Family-Focused Interventions for Child Wellbeing

This Advanced Learning Certificate program is designed to provide participants with the knowledge and advanced skills necessary to engage and intervene with families in meaningful, effective ways.

Safe, stable, and nurturing relationships are important contributors to the health and well-being of children. Yet, for many children, home does not provide the type of environment necessary for healthy development. Participants will develop a deep understanding of historical, theoretical, and practice perspectives on parenting and family processes. Emphasis is on major intervention approaches utilized with families and children, including parent management training and multi-family groups.

Please sign up to be notified when a new cohort forms.

Is this program for me?

This program is intended for individuals who already hold a master’s degree and have a demonstrated interest in expanding their knowledge of working effectively with vulnerable children, youth, and families – either to grow within their current setting or be prepared for practice with this population.  You do not have to be an alum of the Brown School to apply for consideration.

The group will meet online (via Zoom) for six weeks on Sunday afternoons for skill-building. There will be approximately four hours of readings and assignments to complete between class meetings.  Thus, participants should be prepared to invest about eight hours per week in the program for the month and a half duration.

At the close of the program, participants will better be able to:

  • Apply evidence-based engagement practices to support the involvement of caregivers in parenting and family strengthening programs
  • Use advanced knowledge regarding parenting and family processes linked to positive child outcomes
  • Understand the complex intersection of perspectives influenced by race, ethnicity, worldview on parenting, family life and help-seeking

Successful completion of the certificate program includes developing and presenting an action plan to introduce or bolster programming for parents and families.  The action plan can focus on either the participant’s current place of employment or a program they would like to develop in the future.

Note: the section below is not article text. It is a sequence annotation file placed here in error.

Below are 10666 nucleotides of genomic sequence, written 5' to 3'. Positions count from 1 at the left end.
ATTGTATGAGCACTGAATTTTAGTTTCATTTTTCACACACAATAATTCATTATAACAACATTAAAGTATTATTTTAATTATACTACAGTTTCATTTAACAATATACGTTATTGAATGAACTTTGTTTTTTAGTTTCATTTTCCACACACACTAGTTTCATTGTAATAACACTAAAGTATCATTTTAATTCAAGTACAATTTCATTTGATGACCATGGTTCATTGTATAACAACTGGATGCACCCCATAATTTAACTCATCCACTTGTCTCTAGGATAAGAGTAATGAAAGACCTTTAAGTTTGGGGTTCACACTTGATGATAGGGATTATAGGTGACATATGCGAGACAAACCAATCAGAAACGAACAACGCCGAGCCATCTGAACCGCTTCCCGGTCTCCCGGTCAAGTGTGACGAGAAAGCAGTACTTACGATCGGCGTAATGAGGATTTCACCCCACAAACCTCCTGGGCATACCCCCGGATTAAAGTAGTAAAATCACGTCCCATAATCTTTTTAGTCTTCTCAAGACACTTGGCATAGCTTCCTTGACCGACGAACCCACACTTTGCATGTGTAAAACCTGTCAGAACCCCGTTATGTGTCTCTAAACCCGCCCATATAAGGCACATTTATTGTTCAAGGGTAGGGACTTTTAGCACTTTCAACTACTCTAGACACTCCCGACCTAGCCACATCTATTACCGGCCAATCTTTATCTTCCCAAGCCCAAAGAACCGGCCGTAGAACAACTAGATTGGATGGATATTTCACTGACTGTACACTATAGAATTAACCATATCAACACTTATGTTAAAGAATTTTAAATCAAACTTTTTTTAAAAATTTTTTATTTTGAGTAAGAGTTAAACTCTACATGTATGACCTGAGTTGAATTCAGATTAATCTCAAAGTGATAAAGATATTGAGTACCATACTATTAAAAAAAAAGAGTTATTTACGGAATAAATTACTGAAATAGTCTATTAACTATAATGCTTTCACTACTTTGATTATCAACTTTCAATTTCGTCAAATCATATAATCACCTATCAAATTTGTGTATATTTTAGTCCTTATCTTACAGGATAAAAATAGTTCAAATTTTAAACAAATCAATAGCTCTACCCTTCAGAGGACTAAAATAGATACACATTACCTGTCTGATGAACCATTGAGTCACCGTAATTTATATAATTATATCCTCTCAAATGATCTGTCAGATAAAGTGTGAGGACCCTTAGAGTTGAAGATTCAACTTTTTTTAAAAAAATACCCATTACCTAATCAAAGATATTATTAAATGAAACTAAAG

How to Apply

A completed application includes:

  • Online application form, including statement of purpose (300-500 words)
  • Submission of your current resume
  • Transcript transmitted from your master’s program.  Official electronic transcripts should be routed from the issuing institution to
    At this time, due to irregularities in the mail and our staff working mostly remotely, we prefer to receive all correspondence electronically. While we prefer an official transcript sent directly from the issuing institution, until we are again able to reliably receive physical mail, we will accept unofficial transcripts sent as email attachments from applicants.

If you have more than one graduate degree, please send the transcript from the degree most closely related to the post-master’s program for which you are applying.

Admissions decisions will be made on a rolling basis. It is usually possible to provide feedback regarding an application within two weeks of completion.  Complete applications (including transcripts) must be received by January 18, 2022.

Admission prerequisites:

  • Applicants must hold a master’s degree from an accredited university.
  • Applicants should have (or be able to obtain) access to a computer, along with a webcam and reliable internet service.
  • All students must be willing to comply with Washington University policies, including the requirement that all students furnish proof of vaccination against COVID-19  or formally request and obtain a waiver.

Meet Your Instructor

Trish Kohl, PhD
Associate Professor, Brown School

Patricia “Trish” Kohl’s scholarship is focused on strengthening, implementing, and sustaining evidence-based interventions that improve the quality of care for vulnerable families. Through her research, which is informed by years of clinical practice with children and families, she seeks to close the gap between research and community-based practice.

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